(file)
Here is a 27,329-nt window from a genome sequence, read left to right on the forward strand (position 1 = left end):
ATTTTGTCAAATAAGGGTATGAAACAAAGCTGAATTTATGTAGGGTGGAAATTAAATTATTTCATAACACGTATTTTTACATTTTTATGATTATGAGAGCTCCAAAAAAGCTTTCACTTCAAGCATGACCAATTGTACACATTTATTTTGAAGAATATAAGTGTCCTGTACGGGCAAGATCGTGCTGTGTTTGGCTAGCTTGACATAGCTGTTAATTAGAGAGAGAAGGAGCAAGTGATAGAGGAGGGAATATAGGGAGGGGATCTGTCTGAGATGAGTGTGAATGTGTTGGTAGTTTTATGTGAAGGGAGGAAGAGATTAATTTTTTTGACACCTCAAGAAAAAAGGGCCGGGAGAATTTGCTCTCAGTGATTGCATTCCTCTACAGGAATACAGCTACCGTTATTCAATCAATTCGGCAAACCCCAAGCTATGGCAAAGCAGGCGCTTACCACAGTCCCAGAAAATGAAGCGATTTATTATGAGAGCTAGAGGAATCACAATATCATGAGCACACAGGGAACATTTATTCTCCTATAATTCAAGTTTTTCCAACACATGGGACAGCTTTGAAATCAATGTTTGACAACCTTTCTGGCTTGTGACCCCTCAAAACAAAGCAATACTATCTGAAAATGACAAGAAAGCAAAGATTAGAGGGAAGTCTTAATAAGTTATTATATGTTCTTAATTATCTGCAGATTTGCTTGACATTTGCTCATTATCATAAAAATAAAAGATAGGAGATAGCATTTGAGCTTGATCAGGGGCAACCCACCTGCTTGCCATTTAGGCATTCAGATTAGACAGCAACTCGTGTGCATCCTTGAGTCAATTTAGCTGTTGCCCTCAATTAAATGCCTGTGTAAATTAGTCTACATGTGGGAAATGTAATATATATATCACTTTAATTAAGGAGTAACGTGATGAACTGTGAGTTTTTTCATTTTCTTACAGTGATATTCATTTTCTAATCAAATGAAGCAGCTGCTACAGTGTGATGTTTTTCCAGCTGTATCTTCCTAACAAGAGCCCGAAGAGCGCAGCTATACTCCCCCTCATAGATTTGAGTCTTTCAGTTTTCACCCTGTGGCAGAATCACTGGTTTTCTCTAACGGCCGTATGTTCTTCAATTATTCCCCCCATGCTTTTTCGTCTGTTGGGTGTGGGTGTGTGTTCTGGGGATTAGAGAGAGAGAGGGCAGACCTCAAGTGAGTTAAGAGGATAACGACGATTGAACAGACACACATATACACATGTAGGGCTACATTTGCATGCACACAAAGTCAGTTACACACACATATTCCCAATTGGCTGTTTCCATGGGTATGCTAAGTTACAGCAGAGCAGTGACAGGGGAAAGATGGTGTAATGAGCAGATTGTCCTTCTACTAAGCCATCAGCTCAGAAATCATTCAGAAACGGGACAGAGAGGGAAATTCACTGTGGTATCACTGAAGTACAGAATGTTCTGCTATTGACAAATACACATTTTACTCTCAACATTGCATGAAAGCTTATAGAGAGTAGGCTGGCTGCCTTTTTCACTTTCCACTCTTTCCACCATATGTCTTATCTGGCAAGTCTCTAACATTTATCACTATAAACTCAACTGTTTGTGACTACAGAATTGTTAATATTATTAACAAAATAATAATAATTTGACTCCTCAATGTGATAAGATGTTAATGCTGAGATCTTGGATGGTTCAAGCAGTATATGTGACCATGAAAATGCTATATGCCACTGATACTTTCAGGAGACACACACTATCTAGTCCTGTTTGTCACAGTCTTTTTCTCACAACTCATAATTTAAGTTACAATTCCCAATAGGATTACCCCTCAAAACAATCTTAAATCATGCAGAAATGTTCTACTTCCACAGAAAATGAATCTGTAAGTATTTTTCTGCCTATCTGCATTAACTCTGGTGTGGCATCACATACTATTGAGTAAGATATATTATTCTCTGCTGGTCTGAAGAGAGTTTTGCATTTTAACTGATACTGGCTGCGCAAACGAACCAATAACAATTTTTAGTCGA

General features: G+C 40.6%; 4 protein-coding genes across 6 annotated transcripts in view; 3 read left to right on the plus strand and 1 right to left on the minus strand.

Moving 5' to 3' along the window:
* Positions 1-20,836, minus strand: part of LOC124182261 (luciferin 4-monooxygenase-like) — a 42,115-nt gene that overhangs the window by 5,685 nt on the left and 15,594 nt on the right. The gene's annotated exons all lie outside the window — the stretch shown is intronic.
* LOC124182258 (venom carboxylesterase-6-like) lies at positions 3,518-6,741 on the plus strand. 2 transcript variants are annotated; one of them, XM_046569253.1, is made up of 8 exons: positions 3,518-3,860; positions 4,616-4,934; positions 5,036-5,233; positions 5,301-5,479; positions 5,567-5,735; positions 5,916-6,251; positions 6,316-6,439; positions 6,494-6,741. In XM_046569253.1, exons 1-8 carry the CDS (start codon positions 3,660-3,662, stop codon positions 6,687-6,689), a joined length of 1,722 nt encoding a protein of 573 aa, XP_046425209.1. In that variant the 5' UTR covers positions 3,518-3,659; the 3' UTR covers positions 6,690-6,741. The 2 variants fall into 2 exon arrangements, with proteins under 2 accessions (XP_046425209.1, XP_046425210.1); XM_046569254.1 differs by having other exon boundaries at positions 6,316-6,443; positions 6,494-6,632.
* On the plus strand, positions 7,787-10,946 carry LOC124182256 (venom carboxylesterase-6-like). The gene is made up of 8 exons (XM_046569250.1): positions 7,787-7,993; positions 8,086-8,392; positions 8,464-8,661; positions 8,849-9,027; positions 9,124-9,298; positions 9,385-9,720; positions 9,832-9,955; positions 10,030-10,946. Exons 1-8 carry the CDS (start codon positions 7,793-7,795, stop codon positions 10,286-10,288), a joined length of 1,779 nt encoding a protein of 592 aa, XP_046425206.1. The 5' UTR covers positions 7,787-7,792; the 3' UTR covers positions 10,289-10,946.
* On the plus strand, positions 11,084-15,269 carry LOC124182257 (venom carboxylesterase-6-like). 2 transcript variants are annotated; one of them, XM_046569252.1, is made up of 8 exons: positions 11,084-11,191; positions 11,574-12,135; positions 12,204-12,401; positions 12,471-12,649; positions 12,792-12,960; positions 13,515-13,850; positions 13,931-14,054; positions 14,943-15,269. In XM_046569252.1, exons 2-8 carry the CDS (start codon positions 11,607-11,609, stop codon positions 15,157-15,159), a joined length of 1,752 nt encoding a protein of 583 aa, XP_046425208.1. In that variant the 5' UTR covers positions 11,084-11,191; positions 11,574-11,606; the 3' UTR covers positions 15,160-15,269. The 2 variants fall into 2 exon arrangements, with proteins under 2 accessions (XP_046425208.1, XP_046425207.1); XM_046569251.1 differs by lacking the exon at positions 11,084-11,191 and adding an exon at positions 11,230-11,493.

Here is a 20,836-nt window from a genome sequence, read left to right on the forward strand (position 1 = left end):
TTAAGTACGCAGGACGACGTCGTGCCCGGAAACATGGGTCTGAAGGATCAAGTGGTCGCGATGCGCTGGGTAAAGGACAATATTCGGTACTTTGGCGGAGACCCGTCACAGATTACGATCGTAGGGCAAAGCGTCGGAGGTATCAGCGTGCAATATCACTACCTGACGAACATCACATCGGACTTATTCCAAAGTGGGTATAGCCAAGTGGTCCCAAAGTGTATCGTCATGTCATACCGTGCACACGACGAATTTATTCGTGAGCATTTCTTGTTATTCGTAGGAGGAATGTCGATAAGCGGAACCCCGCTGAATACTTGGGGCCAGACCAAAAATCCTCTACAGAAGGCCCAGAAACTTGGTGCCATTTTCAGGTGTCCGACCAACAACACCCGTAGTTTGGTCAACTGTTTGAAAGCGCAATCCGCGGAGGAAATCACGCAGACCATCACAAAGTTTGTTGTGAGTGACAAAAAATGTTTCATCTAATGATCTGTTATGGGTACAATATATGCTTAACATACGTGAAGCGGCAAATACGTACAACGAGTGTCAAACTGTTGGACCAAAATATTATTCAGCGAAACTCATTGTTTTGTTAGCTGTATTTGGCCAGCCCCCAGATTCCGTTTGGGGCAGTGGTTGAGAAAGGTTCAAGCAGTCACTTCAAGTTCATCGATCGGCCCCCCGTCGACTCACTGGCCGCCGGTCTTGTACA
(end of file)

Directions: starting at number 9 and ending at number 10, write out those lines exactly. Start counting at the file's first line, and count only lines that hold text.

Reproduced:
Here is a 20,836-nt window from a genome sequence, read left to right on the forward strand (position 1 = left end):
TTAAGTACGCAGGACGACGTCGTGCCCGGAAACATGGGTCTGAAGGATCAAGTGGTCGCGATGCGCTGGGTAAAGGACAATATTCGGTACTTTGGCGGAGACCCGTCACAGATTACGATCGTAGGGCAAAGCGTCGGAGGTATCAGCGTGCAATATCACTACCTGACGAACATCACATCGGACTTATTCCAAAGTGGGTATAGCCAAGTGGTCCCAAAGTGTATCGTCATGTCATACCGTGCACACGACGAATTTATTCGTGAGCATTTCTTGTTATTCGTAGGAGGAATGTCGATAAGCGGAACCCCGCTGAATACTTGGGGCCAGACCAAAAATCCTCTACAGAAGGCCCAGAAACTTGGTGCCATTTTCAGGTGTCCGACCAACAACACCCGTAGTTTGGTCAACTGTTTGAAAGCGCAATCCGCGGAGGAAATCACGCAGACCATCACAAAGTTTGTTGTGAGTGACAAAAAATGTTTCATCTAATGATCTGTTATGGGTACAATATATGCTTAACATACGTGAAGCGGCAAATACGTACAACGAGTGTCAAACTGTTGGACCAAAATATTATTCAGCGAAACTCATTGTTTTGTTAGCTGTATTTGGCCAGCCCCCAGATTCCGTTTGGGGCAGTGGTTGAGAAAGGTTCAAGCAGTCACTTCAAGTTCATCGATCGGCCCCCCGTCGACTCACTGGCCGCCGGTCTTGTACA